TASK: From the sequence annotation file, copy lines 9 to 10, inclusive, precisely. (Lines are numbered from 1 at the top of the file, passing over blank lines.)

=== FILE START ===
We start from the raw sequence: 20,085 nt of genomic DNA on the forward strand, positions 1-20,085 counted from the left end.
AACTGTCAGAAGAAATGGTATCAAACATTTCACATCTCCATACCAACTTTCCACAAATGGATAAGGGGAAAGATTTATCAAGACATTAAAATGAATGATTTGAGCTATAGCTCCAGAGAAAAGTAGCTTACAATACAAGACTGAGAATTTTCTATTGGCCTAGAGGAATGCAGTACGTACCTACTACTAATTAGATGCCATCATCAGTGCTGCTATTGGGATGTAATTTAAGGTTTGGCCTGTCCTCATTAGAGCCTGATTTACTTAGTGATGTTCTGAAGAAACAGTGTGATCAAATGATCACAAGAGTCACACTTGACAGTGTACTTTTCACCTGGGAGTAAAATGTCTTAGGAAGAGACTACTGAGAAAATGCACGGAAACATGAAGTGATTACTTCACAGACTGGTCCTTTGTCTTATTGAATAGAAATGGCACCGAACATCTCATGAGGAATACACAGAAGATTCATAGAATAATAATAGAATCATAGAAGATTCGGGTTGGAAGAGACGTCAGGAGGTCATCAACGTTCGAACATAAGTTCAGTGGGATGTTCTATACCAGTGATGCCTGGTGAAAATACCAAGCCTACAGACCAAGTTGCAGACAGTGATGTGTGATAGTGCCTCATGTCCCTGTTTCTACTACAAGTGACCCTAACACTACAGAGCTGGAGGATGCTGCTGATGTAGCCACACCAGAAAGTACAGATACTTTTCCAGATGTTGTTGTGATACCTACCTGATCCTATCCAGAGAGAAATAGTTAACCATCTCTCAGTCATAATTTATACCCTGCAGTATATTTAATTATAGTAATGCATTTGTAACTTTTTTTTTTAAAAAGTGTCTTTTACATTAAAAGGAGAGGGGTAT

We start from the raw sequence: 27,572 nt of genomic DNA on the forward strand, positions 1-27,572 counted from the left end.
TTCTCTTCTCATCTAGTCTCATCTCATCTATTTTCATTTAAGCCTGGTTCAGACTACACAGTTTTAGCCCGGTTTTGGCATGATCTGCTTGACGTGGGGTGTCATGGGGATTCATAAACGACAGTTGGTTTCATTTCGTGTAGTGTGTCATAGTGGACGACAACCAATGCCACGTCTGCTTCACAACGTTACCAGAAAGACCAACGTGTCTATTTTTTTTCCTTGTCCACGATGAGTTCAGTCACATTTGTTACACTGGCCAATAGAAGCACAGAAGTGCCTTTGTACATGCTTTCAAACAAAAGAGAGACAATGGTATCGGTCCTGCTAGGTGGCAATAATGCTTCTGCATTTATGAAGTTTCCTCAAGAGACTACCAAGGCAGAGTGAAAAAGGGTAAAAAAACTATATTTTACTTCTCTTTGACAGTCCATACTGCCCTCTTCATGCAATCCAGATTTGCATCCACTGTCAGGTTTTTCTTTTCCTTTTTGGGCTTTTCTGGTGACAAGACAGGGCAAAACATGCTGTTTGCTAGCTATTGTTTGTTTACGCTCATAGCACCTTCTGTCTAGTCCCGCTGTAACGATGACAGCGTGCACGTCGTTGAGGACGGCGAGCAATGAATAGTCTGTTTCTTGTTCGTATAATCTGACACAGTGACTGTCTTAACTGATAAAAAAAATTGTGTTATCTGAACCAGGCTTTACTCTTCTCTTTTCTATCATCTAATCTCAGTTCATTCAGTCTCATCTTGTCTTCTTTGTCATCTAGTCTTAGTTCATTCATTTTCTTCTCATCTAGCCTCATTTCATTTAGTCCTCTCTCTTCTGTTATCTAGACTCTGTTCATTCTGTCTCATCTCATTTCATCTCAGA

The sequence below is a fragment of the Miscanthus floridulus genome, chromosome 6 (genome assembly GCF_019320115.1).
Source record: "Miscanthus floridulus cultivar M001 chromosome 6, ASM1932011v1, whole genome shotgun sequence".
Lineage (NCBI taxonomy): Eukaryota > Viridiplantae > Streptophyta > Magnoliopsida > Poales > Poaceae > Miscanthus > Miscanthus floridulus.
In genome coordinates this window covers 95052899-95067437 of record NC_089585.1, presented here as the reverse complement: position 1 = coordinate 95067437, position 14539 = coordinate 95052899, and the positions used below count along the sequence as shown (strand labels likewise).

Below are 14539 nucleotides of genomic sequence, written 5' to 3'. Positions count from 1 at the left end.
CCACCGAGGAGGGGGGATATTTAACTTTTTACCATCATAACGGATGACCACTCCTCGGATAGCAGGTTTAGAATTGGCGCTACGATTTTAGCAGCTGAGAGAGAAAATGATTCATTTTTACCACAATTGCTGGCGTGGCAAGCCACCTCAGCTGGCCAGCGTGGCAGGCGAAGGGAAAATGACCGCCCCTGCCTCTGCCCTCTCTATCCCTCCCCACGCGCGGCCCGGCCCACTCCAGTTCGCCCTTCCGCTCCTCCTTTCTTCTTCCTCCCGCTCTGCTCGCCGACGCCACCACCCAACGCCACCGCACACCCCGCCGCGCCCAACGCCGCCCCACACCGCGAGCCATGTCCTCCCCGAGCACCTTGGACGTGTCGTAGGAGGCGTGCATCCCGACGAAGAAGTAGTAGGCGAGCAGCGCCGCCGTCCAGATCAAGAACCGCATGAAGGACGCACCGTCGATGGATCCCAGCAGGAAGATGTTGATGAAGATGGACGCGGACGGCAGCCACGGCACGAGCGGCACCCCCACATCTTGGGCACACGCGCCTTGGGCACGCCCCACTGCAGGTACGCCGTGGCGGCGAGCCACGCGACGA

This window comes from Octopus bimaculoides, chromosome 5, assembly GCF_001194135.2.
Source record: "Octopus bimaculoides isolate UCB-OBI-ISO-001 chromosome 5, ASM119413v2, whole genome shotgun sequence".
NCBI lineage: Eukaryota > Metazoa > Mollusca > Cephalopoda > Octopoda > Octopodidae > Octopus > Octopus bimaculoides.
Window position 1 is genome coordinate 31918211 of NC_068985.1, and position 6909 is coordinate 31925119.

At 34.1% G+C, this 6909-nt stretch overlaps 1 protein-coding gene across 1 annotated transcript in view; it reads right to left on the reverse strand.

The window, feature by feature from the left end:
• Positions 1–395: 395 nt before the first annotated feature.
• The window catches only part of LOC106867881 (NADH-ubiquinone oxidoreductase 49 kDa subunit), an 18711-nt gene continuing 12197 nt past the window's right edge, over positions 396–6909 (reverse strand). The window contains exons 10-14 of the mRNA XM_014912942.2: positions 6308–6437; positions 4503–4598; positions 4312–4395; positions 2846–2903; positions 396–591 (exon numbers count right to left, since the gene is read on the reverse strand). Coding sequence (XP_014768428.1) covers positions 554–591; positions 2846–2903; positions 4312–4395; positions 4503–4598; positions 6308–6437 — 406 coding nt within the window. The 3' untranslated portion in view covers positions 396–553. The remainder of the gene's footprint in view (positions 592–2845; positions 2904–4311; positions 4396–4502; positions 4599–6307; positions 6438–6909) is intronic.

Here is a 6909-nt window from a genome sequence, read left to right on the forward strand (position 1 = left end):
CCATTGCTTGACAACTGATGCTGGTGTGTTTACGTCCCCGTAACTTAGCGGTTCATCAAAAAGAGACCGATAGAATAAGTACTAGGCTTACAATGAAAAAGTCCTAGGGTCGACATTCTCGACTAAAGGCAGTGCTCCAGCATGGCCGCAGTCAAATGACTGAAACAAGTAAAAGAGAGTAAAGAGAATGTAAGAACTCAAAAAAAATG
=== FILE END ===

Below are 14539 nucleotides of genomic sequence, written 5' to 3'. Positions count from 1 at the left end.
CCACCGAGGAGGGGGGATATTTAACTTTTTACCATCATAACGGATGACCACTCCTCGGATAGCAGGTTTAGAATTGGCGCTACGATTTTAGCAGCTGAGAGAGAAAATGATTCATTTTTACCACAATTGCTGGCGTGGCAAGCCACCTCAGCTGGCCAGCGTGGCAGGCGAAGGGAAAATGACCGCCCCTGCCTCTGCCCTCTCTATCCCTCCCCACGCGCGGCCCGGCCCACTCCAGTTCGCCCTTCCGCTCCTCCTTTCTTCTTCCTCCCGCTCTGCTCGCCGACGCCACCACCCAACGCCACCGCACACCCCGCCGCGCCCAACGCCGCCCCACACCGCGAGCCATGTCCTCCCCGAGCACCTTGGACGTGTCGTAGGAGGCGTGCATCCCGACGAAGAAGTAGTAGGCGAGCAGCGCCGCCGTCCAGATCAAGAACCGCATGAAGGACGCACCGTCGATGGATCCCAGCAGGAAGATGTTGATGAAGATGGACGCGGACGGCAGCCACGGCACGAGCGGCACCCCCACATCTTGGGCACACGCGCCTTGGGCACGCCCCACTGCAGGTACGCCGTGGCGGCGAGCCACGCGACGA